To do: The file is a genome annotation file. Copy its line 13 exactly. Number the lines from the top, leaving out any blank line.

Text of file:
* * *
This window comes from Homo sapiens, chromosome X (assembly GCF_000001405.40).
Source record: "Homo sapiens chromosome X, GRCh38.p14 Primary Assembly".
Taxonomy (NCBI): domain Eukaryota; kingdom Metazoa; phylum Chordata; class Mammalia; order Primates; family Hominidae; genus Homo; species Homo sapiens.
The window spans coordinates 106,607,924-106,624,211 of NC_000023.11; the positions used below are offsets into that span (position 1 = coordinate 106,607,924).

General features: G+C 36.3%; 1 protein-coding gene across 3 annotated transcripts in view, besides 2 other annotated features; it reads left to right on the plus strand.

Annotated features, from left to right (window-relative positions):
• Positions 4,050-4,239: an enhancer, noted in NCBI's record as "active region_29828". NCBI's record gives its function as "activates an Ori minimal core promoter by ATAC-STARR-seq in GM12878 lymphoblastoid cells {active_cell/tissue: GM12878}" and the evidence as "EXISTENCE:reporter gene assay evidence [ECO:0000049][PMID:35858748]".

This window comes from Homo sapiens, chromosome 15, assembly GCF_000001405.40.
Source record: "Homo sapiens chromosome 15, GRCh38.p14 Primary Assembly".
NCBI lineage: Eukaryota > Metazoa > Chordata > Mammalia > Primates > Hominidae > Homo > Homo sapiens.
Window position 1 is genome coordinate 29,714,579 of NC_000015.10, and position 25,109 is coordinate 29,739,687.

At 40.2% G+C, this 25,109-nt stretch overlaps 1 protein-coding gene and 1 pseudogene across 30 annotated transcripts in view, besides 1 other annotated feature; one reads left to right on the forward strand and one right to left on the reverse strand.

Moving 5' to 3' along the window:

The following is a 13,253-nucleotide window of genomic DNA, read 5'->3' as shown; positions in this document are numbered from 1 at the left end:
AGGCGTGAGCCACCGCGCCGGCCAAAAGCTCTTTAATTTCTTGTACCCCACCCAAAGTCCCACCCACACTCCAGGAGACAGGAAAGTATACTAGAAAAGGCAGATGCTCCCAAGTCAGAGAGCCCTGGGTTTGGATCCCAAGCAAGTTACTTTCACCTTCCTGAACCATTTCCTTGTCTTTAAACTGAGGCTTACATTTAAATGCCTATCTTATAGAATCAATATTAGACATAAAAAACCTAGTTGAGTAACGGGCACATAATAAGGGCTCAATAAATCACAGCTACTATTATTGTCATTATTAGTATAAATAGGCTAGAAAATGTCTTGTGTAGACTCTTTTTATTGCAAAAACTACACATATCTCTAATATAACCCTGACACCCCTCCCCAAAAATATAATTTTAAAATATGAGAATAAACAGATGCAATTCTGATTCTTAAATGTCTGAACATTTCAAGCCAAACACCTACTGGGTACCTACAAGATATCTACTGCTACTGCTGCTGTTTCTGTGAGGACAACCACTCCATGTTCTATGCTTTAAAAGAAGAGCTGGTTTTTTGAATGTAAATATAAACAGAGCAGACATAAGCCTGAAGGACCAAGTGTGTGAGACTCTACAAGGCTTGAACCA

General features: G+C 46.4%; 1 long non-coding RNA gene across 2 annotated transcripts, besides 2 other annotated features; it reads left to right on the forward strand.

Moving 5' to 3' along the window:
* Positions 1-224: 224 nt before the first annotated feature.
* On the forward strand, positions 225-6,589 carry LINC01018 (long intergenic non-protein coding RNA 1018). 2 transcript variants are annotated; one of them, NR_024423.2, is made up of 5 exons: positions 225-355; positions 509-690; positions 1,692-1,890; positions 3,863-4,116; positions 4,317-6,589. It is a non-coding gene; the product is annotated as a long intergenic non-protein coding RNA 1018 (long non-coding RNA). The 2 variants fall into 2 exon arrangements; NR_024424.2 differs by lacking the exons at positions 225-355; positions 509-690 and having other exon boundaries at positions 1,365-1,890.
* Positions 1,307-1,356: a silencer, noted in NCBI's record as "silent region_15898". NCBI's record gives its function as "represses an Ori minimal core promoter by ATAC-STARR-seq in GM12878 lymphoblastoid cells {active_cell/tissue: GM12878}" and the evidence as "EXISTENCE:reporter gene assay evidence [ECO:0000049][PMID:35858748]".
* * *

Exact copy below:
Moving 5' to 3' along the window: